Recently, a most engaging talk fell into my hands, a CBC radio interview from 2002 between Eric Friesen and gambist, cellist and educator Peggie Sampson, on the occasion of her 90th birthday. During the course of the interview, Dr. Sampson reflected on various possible ways of presenting early music in concert. One way to do it, she said, is to recreate an occasion: “to be in somebody’s court, on a definite day – the marriage of this princess to that prince or something like that, and then you try to reproduce the whole scene.”
Her comment led me to observe that more than one group have thought to celebrate this season of “definite days” by recreating an occasion, bringing the audience as close as possible to an experience of what that event must have been like. So I asked the artistic directors of three of these groups to tell me a bit about the genesis and development of this idea in their performances. Here is some of what they told me.
The Tallis Choir and its artistic director Peter Mahon very much enjoy taking this approach in their programming, devoting one concert per season to a reconstruction of the musical content of an historic event. Choir member (and enthusiastic researcher of programme material) Douglas Cowling notes: “These reconstructions allow us to hear the classic repertoire in the musical sequence which the composer intended. In the upcoming Gabrieli mass, we will be unable to recreate the cannon volleys on the Grand Canal which punctuated the service at significant moments, but we will see how Venetian composers assembled a mass with seemingly independent movements, hear for the first time Orlando di Lasso’s polyphonic settings of the mass responses, and experience Gabrieli’s famous brass music as ‘cover’ for grand ceremonial in San Marco. It will be a unique concert experience – and a lot of fun.” And so on December 4, the Tallis Choir takes the audience back to 1605 with a recreation of Christmas Eve in the ducal chapel of San Marco in Venice. Featured is Giovanni Gabrieli’s Mass for Twelve Voices, interwoven with more glorious sacred music by Giovanni and Andrea Gabrieli, Lasso and Grandi.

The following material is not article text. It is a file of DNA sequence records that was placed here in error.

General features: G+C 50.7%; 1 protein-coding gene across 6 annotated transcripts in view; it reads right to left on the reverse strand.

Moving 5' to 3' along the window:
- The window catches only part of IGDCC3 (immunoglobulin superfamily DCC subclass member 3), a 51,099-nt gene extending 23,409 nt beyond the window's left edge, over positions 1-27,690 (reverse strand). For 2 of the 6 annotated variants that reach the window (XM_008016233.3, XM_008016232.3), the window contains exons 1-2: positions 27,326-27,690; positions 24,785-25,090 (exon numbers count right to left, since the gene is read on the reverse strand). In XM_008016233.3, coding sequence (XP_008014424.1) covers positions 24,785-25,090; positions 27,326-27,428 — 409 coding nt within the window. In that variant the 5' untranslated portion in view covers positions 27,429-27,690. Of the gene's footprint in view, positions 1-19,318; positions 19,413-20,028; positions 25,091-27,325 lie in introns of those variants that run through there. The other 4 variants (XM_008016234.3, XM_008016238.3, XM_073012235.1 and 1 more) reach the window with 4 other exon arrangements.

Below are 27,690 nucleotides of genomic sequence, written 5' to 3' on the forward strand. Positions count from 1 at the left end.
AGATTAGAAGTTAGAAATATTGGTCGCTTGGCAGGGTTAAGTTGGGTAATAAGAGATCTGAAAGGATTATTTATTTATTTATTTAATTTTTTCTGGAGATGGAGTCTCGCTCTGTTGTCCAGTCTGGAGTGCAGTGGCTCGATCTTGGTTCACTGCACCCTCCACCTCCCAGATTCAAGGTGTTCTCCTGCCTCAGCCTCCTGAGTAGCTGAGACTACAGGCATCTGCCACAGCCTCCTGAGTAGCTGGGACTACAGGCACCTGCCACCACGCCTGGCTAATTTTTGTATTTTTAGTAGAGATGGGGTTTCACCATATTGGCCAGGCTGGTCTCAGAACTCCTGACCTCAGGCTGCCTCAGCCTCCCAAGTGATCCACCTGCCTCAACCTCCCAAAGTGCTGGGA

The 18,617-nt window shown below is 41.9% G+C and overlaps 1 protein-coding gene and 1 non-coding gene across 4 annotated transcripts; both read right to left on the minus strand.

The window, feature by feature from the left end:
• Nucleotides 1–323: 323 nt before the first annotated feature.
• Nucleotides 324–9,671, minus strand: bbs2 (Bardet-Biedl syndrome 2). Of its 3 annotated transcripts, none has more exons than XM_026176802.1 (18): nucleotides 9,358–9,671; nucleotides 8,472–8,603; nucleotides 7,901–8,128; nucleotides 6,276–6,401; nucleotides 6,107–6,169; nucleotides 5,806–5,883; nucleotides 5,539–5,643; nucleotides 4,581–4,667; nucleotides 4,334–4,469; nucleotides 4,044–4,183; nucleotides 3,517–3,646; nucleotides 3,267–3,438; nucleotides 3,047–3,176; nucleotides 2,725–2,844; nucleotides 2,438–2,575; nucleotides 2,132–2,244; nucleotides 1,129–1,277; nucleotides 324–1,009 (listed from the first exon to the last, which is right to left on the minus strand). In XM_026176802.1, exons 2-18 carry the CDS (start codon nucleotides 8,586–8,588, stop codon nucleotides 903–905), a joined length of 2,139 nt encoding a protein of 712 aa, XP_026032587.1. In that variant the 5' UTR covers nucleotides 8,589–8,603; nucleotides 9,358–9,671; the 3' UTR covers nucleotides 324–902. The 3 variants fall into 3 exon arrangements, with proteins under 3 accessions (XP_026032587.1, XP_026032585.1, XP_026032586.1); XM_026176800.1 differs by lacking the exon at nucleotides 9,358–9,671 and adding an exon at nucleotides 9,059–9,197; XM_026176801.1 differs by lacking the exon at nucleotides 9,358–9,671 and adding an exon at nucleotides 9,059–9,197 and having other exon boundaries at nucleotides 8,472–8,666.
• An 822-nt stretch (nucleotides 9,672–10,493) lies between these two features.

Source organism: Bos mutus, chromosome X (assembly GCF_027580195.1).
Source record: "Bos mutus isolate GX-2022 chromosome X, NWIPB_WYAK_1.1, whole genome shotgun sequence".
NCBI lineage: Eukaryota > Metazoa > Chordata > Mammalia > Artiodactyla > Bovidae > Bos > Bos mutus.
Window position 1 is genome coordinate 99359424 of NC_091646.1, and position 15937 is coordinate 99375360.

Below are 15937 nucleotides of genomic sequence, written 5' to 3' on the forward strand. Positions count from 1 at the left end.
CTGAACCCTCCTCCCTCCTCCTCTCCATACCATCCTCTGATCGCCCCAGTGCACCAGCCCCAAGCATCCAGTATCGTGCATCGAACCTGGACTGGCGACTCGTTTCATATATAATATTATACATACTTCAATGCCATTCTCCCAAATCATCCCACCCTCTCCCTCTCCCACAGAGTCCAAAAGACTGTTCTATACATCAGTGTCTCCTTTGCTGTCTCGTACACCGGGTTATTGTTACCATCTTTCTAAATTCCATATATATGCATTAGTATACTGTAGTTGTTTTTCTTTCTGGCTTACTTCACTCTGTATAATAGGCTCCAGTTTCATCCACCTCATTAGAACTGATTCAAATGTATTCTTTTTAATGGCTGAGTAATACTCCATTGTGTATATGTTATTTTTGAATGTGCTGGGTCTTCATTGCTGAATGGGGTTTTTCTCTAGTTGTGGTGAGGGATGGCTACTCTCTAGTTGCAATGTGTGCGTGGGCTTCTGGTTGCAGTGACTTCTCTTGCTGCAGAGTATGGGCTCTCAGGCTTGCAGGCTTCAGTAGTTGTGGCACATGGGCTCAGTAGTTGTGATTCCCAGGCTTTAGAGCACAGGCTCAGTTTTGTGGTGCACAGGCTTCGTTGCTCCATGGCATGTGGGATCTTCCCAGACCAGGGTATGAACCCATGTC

On December 11, the Aradia Ensemble and its artistic director Kevin Mallon take their audience to Dublin, Ireland, in April 1742 for “The Dublin Messiah,” recreating the premiere of Handel’s famous work. Mallon is enthusiastic about this presentation and the reasons for it: “As early music performers, we try to recreate the instruments so they sound as the people of the time and the composer would have heard; we try to get as close as possible to a performing style they would have expected; we try to get as close as we can to the text the composer wrote, etc. So, the notion of recreating a particular event from a definite time or place is all part of that. However, I have found that the audience get a real kick out of the recreation. We can have fun with it – for example, pointing out that the tradition of King George standing at the ‘Hallelujah Chorus’ came from the London performances which post-dated the premiere in Ireland. So in my strong Irish accent I ask them to sit and enjoy it! The first audience was asked: ‘The Ladies who honour this Performance with their Presence would be pleased to come without hoops, as it will greatly encrease the Charity by making room for more company. The Gentlemen are desired to come without their Swords.’ So we ask our audience to do likewise!”